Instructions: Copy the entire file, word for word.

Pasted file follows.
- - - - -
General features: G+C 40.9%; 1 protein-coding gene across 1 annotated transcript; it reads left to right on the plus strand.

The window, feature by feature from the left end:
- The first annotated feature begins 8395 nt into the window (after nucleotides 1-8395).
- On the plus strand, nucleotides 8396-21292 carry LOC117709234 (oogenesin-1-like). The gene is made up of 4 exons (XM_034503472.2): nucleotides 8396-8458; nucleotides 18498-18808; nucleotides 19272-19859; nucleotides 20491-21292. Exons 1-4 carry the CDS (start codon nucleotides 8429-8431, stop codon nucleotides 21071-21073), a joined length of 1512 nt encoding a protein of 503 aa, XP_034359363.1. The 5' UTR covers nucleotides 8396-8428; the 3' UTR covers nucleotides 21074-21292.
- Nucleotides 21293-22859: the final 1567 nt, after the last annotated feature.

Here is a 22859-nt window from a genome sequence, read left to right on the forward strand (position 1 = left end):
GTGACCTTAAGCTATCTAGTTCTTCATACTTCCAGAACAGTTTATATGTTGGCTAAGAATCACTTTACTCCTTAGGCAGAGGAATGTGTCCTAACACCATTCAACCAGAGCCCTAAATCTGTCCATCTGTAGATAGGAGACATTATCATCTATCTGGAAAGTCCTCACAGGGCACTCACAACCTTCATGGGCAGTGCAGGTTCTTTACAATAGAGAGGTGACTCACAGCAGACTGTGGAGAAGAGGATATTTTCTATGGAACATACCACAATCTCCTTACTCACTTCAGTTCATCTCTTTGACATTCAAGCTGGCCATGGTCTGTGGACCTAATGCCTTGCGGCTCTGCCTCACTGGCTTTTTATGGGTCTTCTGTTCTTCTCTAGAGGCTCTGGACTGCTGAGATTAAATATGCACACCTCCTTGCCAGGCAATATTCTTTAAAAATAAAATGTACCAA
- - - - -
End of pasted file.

General features: G+C 40.9%; 1 protein-coding gene across 1 annotated transcript; it reads left to right on the plus strand.

The window, feature by feature from the left end:
- The first annotated feature begins 8395 nt into the window (after nucleotides 1-8395).
- On the plus strand, nucleotides 8396-21292 carry LOC117709234 (oogenesin-1-like). The gene is made up of 4 exons (XM_034503472.2): nucleotides 8396-8458; nucleotides 18498-18808; nucleotides 19272-19859; nucleotides 20491-21292. Exons 1-4 carry the CDS (start codon nucleotides 8429-8431, stop codon nucleotides 21071-21073), a joined length of 1512 nt encoding a protein of 503 aa, XP_034359363.1. The 5' UTR covers nucleotides 8396-8428; the 3' UTR covers nucleotides 21074-21292.
- Nucleotides 21293-22859: the final 1567 nt, after the last annotated feature.

Here is a 22859-nt window from a genome sequence, read left to right on the forward strand (position 1 = left end):
GTGACCTTAAGCTATCTAGTTCTTCATACTTCCAGAACAGTTTATATGTTGGCTAAGAATCACTTTACTCCTTAGGCAGAGGAATGTGTCCTAACACCATTCAACCAGAGCCCTAAATCTGTCCATCTGTAGATAGGAGACATTATCATCTATCTGGAAAGTCCTCACAGGGCACTCACAACCTTCATGGGCAGTGCAGGTTCTTTACAATAGAGAGGTGACTCACAGCAGACTGTGGAGAAGAGGATATTTTCTATGGAACATACCACAATCTCCTTACTCACTTCAGTTCATCTCTTTGACATTCAAGCTGGCCATGGTCTGTGGACCTAATGCCTTGCGGCTCTGCCTCACTGGCTTTTTATGGGTCTTCTGTTCTTCTCTAGAGGCTCTGGACTGCTGAGATTAAATATGCACACCTCCTTGCCAGGCAATATTCTTTAAAAATAAAATGTACCAA